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  • Reading And Depth Of Field
  • Sven Birkerts

Ihave the idea that much of what we think of as literary reading involves the animation of an interior space—a kind of supporting world for the narrative elements—and that the logistics of this phenomenon are in some way comparable to the way we create depth of field when we look at a naturalistic painting. The painter creates the effect through very specific techniques, which include placing the vanishing point and setting up a complex balance between forms and colors. The writer, apart from the deployment of actual descriptive elements—pictorial indicators that make a scene in the reader’s mind—manages his evocation more subtly, perhaps even less consciously. This supporting world exists in the imagination of the writer, and it comes to exist, however differently, in the mind of the reader. What interests me is the transfer, which takes place right from the threshold, even where the language is not deliberately descriptive or evocative.

In part, I would argue, the process depends not on a meeting of minds or sensibilities, but on a meeting of the wills. At the root of the writer’s endeavor is the will to convey an entire interior world to the reader. So, too, the true impulse behind reading is the reader’s will to bring another world inside his own. Without this wanting-to-give and wanting-to-receive, both writing and reading acts are inert. Of course, none of this can be measured, and unless one falls into a Heideggerian idiom the process is very difficult to discuss. Still, we need to be aware that the transfer happens—ideally—between two charged poles.

Between the writer and the reader there are only the words on the page. What is striking, if seldom remarked, is the process of the transfer. [End Page 122] What essentially happens is that the black marks are converted not only into a sensible narrative—if we are reading a novel, say—but they also elicit in the reader the surrounding impression of a world that is strong enough to sustain the narrative line—that gives it credibility.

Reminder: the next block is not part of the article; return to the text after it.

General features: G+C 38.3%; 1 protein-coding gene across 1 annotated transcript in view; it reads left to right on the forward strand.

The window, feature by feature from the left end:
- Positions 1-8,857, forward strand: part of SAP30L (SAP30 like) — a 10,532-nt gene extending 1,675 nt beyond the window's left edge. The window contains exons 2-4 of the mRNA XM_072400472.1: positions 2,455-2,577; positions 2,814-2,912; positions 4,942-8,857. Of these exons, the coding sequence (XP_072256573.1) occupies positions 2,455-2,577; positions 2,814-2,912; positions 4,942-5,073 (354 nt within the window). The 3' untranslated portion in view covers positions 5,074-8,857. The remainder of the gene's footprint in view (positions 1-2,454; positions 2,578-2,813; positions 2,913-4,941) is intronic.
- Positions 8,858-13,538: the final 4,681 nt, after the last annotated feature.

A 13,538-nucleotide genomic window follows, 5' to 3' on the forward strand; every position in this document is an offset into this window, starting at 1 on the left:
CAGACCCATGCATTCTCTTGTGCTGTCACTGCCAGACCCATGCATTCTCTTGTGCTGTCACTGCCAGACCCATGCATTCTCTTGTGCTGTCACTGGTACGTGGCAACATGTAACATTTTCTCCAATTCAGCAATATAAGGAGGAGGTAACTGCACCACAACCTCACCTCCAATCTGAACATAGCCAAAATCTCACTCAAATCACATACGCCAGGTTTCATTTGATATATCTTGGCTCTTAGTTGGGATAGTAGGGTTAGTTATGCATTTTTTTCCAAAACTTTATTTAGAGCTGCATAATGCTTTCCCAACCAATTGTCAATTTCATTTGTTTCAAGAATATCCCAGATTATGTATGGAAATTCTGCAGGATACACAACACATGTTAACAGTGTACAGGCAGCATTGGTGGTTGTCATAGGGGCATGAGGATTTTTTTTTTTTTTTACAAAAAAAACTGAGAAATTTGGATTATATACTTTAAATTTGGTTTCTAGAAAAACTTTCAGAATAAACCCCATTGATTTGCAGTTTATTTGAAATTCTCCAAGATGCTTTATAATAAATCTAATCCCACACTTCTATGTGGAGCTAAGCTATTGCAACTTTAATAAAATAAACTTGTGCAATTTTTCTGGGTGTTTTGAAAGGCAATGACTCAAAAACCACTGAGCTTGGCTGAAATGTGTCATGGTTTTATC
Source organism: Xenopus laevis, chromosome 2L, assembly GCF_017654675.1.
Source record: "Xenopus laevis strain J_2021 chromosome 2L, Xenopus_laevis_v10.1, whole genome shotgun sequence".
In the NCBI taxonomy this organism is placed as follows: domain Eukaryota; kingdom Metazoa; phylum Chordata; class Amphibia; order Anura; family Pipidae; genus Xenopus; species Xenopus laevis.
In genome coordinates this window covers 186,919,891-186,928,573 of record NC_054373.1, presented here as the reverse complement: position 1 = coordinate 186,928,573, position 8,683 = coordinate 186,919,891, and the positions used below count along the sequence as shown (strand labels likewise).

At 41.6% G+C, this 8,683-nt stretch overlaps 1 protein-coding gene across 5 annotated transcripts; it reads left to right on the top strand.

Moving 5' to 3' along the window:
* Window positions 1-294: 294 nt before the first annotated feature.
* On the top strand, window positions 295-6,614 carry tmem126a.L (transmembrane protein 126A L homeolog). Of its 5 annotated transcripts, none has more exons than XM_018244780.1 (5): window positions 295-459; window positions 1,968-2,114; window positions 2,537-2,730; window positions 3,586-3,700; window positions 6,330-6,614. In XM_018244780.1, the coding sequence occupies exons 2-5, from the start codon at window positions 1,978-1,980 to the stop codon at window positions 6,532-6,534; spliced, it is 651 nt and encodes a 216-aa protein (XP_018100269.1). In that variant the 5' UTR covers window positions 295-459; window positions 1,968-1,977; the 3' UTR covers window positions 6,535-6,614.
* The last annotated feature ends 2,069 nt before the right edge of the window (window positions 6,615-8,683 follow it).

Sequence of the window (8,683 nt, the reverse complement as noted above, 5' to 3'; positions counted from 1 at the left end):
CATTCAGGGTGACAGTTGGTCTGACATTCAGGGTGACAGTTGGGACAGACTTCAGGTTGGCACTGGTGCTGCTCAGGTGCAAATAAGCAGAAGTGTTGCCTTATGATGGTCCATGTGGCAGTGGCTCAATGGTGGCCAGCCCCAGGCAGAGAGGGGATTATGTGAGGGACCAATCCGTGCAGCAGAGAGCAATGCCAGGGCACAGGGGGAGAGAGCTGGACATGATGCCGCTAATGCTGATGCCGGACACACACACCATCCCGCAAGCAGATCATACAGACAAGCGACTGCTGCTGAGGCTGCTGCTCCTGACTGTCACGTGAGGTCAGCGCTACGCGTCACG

This transfer, for the sighted reader, takes place via the collusion of eye and ear. The sight of the word creates the hearing memory; though we are moving our eyes we are, in a sense, listening, and it is fundamentally as listeners that we furnish that interior space. Indeed, could it be that in reading we recapitulate origins, returning to the orality that predated literacy? If this were so, then one could perhaps locate in the reading act a kind of fundamental friction: between the imperatives of literate prose and the vestiges of oral conditioning that control our primary sense-making operations.

But remember, when we read with the eye we are not actually hearing—the tympanum does not vibrate—we are listening in memory. Which means that it’s not the physical ear, but the metaphysical mind that is engaged. And maybe this holds a clue about the mysterious sensations reading can sometimes unleash: the fact that body (the ear) and mind are joined by the strand of memory for the duration of the act.

We hear in memory—more and less sharply. The more sharply we hear, the more intense will likely be our reading experience. Or, at least, the more vivid. This sharpness of hearing has to do, in part, with the focus and will that we are able to direct at the words on the page; and in part with the author’s ability to reward our attentiveness. The Coleridgean model of a “willing suspension of disbelief” is too simplistic and too passive. Indeed, it figures the primary act of will in reading as a will to be passive, to neutralize oneself before the expression of the author.

I see the receptive will as far more active and creative. For one does not merely absorb—hear—the conscious and unconscious components of the author’s work; one instantly sets about bringing to life that interior scape. Reading performs an energetic hearing—a listening. This listening begins with the very first words, and the greatest expenditure of conscious and...

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pp. 122-129
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